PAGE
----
In Arkansas, we have worked hard to retain and recruit industry. In the past three years, our Arkansas Economic Development Commission, led by Mike Preston, has signed 338 incentive agreements, which has led to $7.8 billion in investment and to the creation of 13,000 jobs.
But there is plenty more business out there, and I’m always looking for ways to get it. We have hit upon a new program that will make Arkansas even more competitive than we’ve been. This week, Mike joined me to announce the launch of the program, which will step up our economic momentum.
The program, called Competitive Communities Initiative, offers cities the chance to earn an AEDC “stamp of approval” that will help prospective businesses scout out the best places to do business.
Site selectors are looking for cities with an environment and infrastructure that allow for a speedy and uncomplicated opening.
With the Competitive Communities Initiative, our economic development team will provide a checklist so that communities can assess their readiness in many areas, from workforce to infrastructure. They will inventory physical attributes, from the number and size of vacant buildings that are available for quick occupancy to the amount of land with easy access to a water supply or a rail spur.
Once a community has identified its shortcomings, then the economic development team will assist in filling the gaps.
Four pilot cities – Hope, Helena-West Helena, Newport, and Van Buren – started the process before Christmas. Sixteen more cities have committed to participate.
After a community has identified and modified, the economic development team will certify it as ready to do business and will include it on the website so that potential investors can easily find a city or area that fits its needs. We can certify you as a community that has been found ready for economic development.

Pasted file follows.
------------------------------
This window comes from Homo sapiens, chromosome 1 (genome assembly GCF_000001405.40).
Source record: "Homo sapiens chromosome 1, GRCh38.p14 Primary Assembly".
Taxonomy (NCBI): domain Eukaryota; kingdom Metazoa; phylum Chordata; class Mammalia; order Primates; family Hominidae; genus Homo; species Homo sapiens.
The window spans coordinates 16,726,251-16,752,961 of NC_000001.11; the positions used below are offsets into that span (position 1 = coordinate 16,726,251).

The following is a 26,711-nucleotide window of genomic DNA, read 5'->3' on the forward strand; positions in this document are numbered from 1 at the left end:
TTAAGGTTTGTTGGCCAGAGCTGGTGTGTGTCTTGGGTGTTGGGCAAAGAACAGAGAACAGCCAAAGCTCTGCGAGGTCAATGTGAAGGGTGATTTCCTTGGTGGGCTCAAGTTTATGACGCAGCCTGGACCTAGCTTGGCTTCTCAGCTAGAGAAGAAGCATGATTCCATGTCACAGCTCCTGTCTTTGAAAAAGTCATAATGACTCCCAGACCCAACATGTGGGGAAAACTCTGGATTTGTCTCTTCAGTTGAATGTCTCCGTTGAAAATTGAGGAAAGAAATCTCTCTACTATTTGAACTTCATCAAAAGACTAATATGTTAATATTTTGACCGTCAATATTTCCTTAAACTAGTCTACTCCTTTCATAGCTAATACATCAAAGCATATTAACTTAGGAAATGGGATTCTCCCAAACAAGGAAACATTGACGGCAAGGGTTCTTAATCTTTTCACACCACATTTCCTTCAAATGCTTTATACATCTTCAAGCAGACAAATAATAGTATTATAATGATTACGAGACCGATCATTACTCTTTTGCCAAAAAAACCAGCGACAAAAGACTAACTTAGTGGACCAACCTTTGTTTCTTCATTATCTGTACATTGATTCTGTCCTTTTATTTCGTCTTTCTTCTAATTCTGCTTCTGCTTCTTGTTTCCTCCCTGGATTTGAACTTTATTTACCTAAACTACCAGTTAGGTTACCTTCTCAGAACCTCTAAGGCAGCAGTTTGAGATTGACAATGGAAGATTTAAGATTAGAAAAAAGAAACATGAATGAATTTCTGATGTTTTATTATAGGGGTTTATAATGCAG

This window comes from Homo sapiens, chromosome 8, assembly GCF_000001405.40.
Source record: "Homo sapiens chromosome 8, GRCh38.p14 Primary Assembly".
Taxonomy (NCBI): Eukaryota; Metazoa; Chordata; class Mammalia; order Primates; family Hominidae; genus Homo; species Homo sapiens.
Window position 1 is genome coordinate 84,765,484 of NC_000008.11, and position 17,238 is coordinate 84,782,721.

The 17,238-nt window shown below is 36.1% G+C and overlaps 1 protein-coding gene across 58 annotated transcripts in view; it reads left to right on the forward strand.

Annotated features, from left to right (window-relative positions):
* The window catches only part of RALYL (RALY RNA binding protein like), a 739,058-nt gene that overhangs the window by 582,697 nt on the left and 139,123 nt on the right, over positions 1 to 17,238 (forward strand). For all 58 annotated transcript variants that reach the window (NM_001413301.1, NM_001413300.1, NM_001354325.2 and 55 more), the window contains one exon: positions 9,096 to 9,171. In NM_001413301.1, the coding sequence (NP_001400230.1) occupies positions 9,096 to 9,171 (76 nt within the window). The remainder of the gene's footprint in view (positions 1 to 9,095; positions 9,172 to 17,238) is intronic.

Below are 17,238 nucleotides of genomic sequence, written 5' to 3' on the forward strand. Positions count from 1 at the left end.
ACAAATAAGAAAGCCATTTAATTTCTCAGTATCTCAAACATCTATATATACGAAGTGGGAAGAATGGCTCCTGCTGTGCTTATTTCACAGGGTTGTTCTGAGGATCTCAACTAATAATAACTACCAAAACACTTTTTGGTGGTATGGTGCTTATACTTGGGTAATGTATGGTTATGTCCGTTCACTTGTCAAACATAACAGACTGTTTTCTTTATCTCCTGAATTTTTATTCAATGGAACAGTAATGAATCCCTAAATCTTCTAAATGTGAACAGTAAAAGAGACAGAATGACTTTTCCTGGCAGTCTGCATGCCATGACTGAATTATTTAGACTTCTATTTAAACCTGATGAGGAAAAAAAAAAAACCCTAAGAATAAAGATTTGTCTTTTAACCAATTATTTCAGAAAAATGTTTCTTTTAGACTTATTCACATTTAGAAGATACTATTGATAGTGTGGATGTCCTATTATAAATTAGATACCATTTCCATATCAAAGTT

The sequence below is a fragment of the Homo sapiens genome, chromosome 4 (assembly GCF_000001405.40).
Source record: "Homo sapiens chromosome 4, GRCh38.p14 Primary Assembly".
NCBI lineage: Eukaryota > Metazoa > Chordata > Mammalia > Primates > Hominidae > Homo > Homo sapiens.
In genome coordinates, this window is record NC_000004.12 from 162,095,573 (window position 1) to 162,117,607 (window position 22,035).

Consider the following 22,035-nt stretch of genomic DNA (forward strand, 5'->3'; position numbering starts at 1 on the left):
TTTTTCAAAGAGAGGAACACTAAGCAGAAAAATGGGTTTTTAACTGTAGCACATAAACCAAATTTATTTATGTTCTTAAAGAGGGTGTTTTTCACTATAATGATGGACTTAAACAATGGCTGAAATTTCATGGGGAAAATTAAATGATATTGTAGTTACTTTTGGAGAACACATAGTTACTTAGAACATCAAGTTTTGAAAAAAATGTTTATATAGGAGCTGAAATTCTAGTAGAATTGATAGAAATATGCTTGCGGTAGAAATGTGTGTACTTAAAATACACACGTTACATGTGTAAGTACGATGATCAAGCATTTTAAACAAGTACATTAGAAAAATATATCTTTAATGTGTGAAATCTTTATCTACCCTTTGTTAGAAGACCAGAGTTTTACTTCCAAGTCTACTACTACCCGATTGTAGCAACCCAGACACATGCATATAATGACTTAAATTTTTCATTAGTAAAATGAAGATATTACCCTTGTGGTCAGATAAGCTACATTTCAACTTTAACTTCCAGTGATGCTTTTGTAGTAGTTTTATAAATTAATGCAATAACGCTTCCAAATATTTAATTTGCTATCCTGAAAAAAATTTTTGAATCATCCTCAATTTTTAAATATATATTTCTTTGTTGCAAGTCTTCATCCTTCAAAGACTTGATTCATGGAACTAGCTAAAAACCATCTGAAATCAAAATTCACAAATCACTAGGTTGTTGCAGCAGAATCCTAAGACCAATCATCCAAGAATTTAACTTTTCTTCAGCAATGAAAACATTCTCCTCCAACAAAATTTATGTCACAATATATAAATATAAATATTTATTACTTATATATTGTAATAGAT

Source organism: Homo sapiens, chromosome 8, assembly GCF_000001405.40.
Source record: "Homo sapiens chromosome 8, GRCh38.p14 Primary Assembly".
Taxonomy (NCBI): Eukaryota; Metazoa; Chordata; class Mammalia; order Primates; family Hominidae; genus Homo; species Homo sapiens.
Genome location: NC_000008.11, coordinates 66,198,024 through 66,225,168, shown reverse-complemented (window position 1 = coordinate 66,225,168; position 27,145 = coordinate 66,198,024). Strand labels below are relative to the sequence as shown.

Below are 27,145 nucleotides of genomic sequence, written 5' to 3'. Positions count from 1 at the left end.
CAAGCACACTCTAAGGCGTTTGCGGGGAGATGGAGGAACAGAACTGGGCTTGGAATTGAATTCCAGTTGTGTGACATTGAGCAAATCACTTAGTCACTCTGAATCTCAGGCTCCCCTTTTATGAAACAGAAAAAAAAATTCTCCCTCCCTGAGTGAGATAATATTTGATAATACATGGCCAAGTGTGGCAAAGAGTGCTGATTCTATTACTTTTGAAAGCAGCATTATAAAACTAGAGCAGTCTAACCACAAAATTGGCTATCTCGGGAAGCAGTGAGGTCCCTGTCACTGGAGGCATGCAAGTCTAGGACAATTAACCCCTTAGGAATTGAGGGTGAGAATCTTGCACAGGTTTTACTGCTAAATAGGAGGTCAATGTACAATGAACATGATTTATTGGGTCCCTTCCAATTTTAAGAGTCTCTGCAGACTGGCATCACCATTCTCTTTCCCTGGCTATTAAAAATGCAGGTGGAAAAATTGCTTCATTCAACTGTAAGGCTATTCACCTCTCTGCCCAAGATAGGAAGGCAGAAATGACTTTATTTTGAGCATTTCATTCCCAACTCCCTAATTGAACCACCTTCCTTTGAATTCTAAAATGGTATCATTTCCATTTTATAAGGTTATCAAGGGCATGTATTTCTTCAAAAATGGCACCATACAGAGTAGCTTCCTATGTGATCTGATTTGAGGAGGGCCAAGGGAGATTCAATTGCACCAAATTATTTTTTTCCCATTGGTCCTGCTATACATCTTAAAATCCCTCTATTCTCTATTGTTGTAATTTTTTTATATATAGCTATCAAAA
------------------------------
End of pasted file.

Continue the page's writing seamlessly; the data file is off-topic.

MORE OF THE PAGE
Here’s why this program is important. While we have had great success in developing and growing our economy by attracting much new investment, we haven’t won every competition for new partners. We still have opportunities to recruit new business and grow our existing industries.
But the competition is fierce, and other states have more than brown and green fields that are shovel-ready. They have turn-key sites with infrastructure that is ready to go.
With Competitive Communities Initiative, we are taking our game to a higher level so that when a company expresses interest and is in a hurry to get going, we must be up to speed at both the state and local level.
My father-in-law was in the tire business, and he always said, “You can’t sell tires from an empty wagon.”
What we can accomplish through Competitive Communities Initiative is to ensure that our wagon is full—that we have the computer coders, the welders, the machinists, the funding, and the infrastructure that will make Arkansas the natural state for site selectors. When companies come calling, we want them to see that our wagon is full.
With all the talk of economic development, we must remember that this isn’t just about attracting money and business. My motivation behind this is my desire to make life better for all Arkansans.